This story actually starts the day before during a BBQ with Alwin and Donny. Because of the good weather we invited them out for a BBQ in Uden. During the drinks and treats, a new garden variety was also scored; a Broad-bordered Bee Hawk-moth. Alwin and Donny would go see butterflies the next day in Limburg and because there was nothing much else to do we decided to join them. They stayed the night in Uden and before we drove to Limburg the next day breakfast was eaten in the garden.
The first target species was the White-letter Hairstreak which was seen in good numbers somewhere near Roermond. We could notice that it was going to be a warm day, the thermometer already indicated 30 degrees. A Great Snipe was reported during the ride near Hardenberg. This led to some discussion, but we decided to continue driving to Limburg. Should the Great Snipe stay put then we could still drive to Hardenberg as was agreed. Probably the discussion would have turned out differently if I had known that the Great Snipe still counted for our monthly list. After an hour of driving we arrived at the destination and the little butterflies were found immediately. The White-letter Hairstreaks were fun to view and photograph.
The next target species was the Purple Emperor in the Weerterbos near Nederweert. After half an hour of driving we parked the car near the forest. We walked into the woods and it was getting really hot by now. An Eurasian Golden Oriole and Yellowhammers let out their song and young tits flew everywhere. A lot of butterflies flew but no Purple Emperors yet. Yet it didn't take too long before I saw a dark butterfly at a considerable distance which turned out to be a Purple Emperor. The butterfly was very active and unfortunately we were unable to take pictures. Also a White Admiral I did not get on the plate. Fortunately, a Large Tortoiseshell cooperated well. We saw there several.
The Great Snipe now started to gnaw a bit and we decided to make the ride of more than 200 km to Hardenberg. Just before we arrived, Maartje saw that the Great Snipe also counts for our monthly list. On arrival the Snipe was still present but not in the picture. It took quite a while for the Greate Snipe to reappear. The bird was still quite hidden though and we waited until there were photo opportunities. Finally it flew up and moved. Now there were nice views. With the Great Snipe, the annual list has increased to 306 species.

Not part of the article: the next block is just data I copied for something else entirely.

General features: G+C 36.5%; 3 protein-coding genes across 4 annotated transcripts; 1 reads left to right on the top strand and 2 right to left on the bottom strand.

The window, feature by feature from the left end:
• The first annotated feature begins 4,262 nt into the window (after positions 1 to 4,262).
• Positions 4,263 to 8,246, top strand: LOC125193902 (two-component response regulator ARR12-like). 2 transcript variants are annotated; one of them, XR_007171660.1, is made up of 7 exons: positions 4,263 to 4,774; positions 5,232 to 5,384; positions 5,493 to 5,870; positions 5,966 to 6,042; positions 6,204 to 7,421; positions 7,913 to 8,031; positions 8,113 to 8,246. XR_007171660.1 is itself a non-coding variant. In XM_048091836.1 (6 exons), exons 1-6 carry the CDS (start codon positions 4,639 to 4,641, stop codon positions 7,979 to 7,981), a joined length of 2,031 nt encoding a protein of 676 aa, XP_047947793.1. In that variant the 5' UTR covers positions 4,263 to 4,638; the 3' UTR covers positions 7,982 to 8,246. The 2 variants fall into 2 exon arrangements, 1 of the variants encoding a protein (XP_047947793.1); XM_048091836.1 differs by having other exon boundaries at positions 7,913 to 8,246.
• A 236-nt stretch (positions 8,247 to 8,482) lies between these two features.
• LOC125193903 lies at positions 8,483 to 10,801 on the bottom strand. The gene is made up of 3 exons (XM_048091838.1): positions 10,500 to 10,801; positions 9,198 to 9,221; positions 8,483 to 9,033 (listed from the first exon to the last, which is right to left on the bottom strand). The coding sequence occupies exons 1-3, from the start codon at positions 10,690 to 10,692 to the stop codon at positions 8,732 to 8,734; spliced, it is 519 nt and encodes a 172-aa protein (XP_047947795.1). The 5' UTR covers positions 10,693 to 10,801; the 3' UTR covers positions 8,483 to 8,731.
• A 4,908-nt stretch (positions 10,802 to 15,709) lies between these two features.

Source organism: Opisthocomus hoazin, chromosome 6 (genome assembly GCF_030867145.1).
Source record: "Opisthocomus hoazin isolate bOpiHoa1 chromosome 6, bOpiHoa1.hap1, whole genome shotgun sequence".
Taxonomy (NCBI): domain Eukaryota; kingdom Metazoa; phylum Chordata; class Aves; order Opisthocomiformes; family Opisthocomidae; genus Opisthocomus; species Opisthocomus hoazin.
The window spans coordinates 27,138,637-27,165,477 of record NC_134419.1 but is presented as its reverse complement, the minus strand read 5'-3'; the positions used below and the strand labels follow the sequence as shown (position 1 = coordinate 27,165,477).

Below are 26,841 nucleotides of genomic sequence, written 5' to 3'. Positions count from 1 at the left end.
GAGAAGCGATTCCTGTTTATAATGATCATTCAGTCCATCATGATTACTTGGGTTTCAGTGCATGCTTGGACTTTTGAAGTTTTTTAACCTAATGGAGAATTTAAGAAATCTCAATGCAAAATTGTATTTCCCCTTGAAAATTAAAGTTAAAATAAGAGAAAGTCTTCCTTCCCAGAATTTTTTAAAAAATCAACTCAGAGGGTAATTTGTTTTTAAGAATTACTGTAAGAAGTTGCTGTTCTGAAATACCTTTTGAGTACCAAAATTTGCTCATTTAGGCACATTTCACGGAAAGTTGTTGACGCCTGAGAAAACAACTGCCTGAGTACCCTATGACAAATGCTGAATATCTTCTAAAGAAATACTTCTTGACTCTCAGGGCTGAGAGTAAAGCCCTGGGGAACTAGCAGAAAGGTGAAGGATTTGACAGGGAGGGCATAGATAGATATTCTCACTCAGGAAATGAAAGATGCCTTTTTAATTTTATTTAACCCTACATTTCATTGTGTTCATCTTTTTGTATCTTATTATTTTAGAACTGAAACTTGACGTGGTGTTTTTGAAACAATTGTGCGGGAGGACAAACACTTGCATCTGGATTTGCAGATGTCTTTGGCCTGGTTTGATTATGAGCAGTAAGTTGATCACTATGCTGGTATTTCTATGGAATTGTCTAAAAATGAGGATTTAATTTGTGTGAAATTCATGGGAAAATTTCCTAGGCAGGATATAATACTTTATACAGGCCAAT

Due to the Great Snipe, a number of target species of dragonflies were not done in Limburg. We would compensate for this with a visit to a population of Dark Whitefaces near Beilen. We said goodbye to the Great Snipe and drove 50 km further north to the Ter Horsterzand. We had to look a bit here but in the end we found a few Dark Whitefaces. It was also teeming with Black-tailed Skimmers and Damselflies. It was now 5 o'clock and time to drive back to Uden. Alwin and Donny drove to Amsterdam and we lit the BBQ again for a tasty meal.
The young Common Starlings have flown out and everywhere you now see groups of Starlings with many young in between that are still fed be by their parents. You will also find these groups at our migration site Brobbelbies Noord. For the Northern Goshawk and others birds of prey, these young Starlings are a favorite prey.
Alain Hofmans reported a possible Pallid Harrier to us at the migration site so we had to take a look. Alain was still present but the Harrier had not been seen for quite some time. While we were waiting an adult Northern Goshawk flew in, clearly targeting the Starlings. In a panic the Starlings flew up and the the Goshawk managed to isolate one from the group. It concerned a young Starling and normally the poor bird don't stand a chance.
Also now it seemed to end badly for the young Starling. The Hawk made contact with the young Starling who was out of balance and took shelter in the tall grass. The Goshawk searched for a while and now and then you saw him hovering briefly above the grass. The young Starling escaped unscathed. After hanging around for a while, the Hawk disappeared in search of another prey. Photos later showed that the Pallid Harrier was a female Montagu's Harrier. The fourth already this year for the Maashorst.
After several attempts, the White-throated Dipper is still missing from the annual list. It looked like it was going to be a beautiful evening. Together with Alwin we drove around 6 o'clock from Uden to the province of Limburg.
After an hour of driving we arrived at the location. It was raining but not bothersome. The search could begin. At the first bend of the stream I thought I saw a Dipper flying away. The bird flew upstream. Alwin stayed on the spot and Maartje and I looked upstream. About 100 meters further we found the Dipper back. Alwin was signaled while the Dipper was quietly foraging. The Dipper luckily stayed put and Alwin was also able to add this species to his annual list. Photos and videos were taken until the Dipper flew further upstream. We couldn't find him anymore but that was ok. With the White-throated Dipper, the annual list has increased to 299 species.